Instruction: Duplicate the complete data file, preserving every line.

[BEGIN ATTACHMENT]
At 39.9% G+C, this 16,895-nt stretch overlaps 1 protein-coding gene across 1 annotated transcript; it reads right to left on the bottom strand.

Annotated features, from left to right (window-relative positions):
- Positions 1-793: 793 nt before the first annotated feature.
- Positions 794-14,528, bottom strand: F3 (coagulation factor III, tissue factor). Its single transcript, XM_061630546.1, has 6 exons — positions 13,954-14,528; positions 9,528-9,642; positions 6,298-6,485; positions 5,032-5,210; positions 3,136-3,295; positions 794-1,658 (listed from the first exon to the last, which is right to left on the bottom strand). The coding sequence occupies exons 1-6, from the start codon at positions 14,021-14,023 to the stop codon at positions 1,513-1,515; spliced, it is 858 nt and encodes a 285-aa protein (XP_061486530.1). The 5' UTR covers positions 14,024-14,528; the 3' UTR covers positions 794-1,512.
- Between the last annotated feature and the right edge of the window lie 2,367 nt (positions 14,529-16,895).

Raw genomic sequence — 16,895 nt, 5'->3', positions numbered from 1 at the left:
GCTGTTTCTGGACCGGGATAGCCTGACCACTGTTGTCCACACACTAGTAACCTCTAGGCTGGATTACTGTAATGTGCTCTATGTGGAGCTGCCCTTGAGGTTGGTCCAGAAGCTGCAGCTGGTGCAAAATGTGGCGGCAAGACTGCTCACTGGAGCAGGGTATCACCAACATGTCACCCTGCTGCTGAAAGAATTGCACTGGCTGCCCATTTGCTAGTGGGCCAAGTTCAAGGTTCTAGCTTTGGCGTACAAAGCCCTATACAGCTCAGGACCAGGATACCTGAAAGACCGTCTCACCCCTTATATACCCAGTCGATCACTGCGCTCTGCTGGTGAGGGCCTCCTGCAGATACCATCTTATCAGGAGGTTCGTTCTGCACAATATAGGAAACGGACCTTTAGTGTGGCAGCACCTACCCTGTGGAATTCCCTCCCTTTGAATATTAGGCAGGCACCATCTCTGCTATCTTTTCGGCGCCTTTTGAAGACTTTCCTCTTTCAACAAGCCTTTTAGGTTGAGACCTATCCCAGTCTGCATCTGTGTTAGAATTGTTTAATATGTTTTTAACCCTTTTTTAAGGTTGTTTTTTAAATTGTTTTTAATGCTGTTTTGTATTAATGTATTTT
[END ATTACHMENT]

At 39.9% G+C, this 16,895-nt stretch overlaps 1 protein-coding gene across 1 annotated transcript; it reads right to left on the bottom strand.

Annotated features, from left to right (window-relative positions):
- Positions 1-793: 793 nt before the first annotated feature.
- Positions 794-14,528, bottom strand: F3 (coagulation factor III, tissue factor). Its single transcript, XM_061630546.1, has 6 exons — positions 13,954-14,528; positions 9,528-9,642; positions 6,298-6,485; positions 5,032-5,210; positions 3,136-3,295; positions 794-1,658 (listed from the first exon to the last, which is right to left on the bottom strand). The coding sequence occupies exons 1-6, from the start codon at positions 14,021-14,023 to the stop codon at positions 1,513-1,515; spliced, it is 858 nt and encodes a 285-aa protein (XP_061486530.1). The 5' UTR covers positions 14,024-14,528; the 3' UTR covers positions 794-1,512.
- Between the last annotated feature and the right edge of the window lie 2,367 nt (positions 14,529-16,895).

Raw genomic sequence — 16,895 nt, 5'->3', positions numbered from 1 at the left:
GCTGTTTCTGGACCGGGATAGCCTGACCACTGTTGTCCACACACTAGTAACCTCTAGGCTGGATTACTGTAATGTGCTCTATGTGGAGCTGCCCTTGAGGTTGGTCCAGAAGCTGCAGCTGGTGCAAAATGTGGCGGCAAGACTGCTCACTGGAGCAGGGTATCACCAACATGTCACCCTGCTGCTGAAAGAATTGCACTGGCTGCCCATTTGCTAGTGGGCCAAGTTCAAGGTTCTAGCTTTGGCGTACAAAGCCCTATACAGCTCAGGACCAGGATACCTGAAAGACCGTCTCACCCCTTATATACCCAGTCGATCACTGCGCTCTGCTGGTGAGGGCCTCCTGCAGATACCATCTTATCAGGAGGTTCGTTCTGCACAATATAGGAAACGGACCTTTAGTGTGGCAGCACCTACCCTGTGGAATTCCCTCCCTTTGAATATTAGGCAGGCACCATCTCTGCTATCTTTTCGGCGCCTTTTGAAGACTTTCCTCTTTCAACAAGCCTTTTAGGTTGAGACCTATCCCAGTCTGCATCTGTGTTAGAATTGTTTAATATGTTTTTAACCCTTTTTTAAGGTTGTTTTTTAAATTGTTTTTAATGCTGTTTTGTATTAATGTATTTT